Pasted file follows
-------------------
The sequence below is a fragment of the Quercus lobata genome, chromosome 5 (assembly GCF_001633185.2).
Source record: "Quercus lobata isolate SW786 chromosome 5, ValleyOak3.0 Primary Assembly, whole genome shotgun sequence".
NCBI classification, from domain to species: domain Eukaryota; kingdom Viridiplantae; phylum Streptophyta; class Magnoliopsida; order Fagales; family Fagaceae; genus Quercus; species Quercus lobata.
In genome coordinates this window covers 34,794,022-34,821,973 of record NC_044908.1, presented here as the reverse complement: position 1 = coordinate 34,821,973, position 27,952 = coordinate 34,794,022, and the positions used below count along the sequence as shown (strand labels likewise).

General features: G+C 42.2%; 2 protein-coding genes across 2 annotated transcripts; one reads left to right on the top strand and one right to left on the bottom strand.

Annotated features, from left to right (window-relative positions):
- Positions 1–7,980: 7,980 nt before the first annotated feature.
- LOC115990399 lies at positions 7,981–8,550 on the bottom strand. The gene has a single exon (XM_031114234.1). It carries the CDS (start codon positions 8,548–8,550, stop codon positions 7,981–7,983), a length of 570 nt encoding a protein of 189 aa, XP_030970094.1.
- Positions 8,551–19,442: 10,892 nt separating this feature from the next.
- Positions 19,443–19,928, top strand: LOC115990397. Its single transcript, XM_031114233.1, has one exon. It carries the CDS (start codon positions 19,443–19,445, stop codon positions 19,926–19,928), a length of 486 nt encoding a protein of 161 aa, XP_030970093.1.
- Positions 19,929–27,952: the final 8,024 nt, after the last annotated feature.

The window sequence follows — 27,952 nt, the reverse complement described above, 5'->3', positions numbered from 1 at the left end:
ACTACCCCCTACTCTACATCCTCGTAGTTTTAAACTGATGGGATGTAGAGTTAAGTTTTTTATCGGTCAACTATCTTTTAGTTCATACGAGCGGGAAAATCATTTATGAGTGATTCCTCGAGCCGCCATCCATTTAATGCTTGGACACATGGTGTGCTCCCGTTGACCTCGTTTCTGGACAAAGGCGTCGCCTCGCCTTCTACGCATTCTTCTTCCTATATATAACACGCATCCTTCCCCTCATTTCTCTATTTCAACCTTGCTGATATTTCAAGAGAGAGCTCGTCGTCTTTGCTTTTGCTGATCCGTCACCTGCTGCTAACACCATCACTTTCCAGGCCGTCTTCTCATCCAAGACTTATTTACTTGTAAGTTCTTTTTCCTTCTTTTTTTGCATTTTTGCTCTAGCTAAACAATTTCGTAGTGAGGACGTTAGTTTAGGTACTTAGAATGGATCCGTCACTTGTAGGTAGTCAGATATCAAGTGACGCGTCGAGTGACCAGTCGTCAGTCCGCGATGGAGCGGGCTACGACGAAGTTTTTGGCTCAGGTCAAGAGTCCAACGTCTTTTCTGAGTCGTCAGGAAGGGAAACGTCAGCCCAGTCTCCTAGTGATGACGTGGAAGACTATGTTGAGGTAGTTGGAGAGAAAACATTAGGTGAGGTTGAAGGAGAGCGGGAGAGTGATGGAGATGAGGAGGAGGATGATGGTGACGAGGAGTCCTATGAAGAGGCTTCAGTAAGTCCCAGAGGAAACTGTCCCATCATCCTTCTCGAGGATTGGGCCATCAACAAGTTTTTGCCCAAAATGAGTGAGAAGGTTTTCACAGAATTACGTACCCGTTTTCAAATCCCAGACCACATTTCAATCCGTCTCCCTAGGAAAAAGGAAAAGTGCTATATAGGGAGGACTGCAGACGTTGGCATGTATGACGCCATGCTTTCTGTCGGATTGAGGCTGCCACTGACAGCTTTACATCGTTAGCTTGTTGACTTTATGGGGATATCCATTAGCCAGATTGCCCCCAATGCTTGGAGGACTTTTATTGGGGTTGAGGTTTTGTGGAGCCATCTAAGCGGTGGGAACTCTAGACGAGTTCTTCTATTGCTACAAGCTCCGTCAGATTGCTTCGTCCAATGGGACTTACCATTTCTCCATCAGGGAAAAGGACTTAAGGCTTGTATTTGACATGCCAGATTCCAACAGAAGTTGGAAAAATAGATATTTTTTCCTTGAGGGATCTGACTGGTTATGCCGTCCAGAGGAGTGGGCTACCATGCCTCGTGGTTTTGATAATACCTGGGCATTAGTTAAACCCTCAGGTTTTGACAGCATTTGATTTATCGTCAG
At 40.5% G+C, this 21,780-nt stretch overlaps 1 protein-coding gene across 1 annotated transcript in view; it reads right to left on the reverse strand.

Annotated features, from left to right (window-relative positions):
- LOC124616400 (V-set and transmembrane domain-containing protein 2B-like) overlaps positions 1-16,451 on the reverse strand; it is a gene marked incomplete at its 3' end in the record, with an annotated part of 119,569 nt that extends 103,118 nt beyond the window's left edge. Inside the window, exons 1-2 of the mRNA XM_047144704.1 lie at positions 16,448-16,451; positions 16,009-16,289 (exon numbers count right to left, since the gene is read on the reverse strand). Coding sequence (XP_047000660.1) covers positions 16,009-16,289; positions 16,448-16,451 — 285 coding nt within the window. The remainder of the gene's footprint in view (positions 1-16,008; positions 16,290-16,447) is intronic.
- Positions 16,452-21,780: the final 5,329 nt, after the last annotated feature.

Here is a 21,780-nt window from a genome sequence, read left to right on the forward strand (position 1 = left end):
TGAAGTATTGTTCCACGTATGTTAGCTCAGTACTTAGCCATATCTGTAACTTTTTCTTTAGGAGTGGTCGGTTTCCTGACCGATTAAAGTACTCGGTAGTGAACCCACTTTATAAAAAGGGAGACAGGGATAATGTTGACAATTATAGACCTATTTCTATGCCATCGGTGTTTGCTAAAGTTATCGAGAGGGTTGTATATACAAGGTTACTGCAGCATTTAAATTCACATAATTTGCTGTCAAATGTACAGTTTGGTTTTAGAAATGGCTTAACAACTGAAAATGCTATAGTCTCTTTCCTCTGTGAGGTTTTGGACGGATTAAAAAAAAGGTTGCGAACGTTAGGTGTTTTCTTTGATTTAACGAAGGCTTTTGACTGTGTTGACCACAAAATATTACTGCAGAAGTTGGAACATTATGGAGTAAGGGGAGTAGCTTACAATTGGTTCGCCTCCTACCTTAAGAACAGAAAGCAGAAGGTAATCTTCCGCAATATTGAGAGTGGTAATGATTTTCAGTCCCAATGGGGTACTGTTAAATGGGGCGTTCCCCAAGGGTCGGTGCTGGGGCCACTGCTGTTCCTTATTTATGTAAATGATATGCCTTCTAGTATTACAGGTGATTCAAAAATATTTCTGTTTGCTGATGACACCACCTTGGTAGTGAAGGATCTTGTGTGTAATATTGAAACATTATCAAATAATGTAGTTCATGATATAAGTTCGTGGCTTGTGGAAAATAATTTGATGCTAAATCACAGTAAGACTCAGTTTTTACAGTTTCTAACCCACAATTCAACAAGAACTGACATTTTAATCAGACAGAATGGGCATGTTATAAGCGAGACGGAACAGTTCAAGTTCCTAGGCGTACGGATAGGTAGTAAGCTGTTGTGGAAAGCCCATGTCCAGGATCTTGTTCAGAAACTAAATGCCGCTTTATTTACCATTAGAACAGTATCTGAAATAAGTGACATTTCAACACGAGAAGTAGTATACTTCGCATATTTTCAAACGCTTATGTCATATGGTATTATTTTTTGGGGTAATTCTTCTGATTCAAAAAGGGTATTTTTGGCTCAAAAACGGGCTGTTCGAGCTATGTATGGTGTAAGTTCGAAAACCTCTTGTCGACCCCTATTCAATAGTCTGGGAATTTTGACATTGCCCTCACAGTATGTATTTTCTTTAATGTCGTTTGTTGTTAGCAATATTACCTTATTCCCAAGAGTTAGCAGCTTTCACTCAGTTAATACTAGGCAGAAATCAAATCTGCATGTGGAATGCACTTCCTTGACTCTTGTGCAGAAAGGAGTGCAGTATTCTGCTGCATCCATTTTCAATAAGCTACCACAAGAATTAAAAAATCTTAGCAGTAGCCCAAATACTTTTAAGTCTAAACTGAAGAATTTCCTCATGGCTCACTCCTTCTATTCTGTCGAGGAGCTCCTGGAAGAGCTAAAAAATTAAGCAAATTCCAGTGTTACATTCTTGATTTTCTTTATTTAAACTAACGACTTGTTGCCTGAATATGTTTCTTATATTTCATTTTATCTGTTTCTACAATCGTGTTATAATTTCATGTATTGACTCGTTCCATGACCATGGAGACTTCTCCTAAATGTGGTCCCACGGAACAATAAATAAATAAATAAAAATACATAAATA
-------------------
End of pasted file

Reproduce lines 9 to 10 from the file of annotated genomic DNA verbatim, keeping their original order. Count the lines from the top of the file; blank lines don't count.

- Positions 8,551–19,442: 10,892 nt separating this feature from the next.
- Positions 19,443–19,928, top strand: LOC115990397. Its single transcript, XM_031114233.1, has one exon. It carries the CDS (start codon positions 19,443–19,445, stop codon positions 19,926–19,928), a length of 486 nt encoding a protein of 161 aa, XP_030970093.1.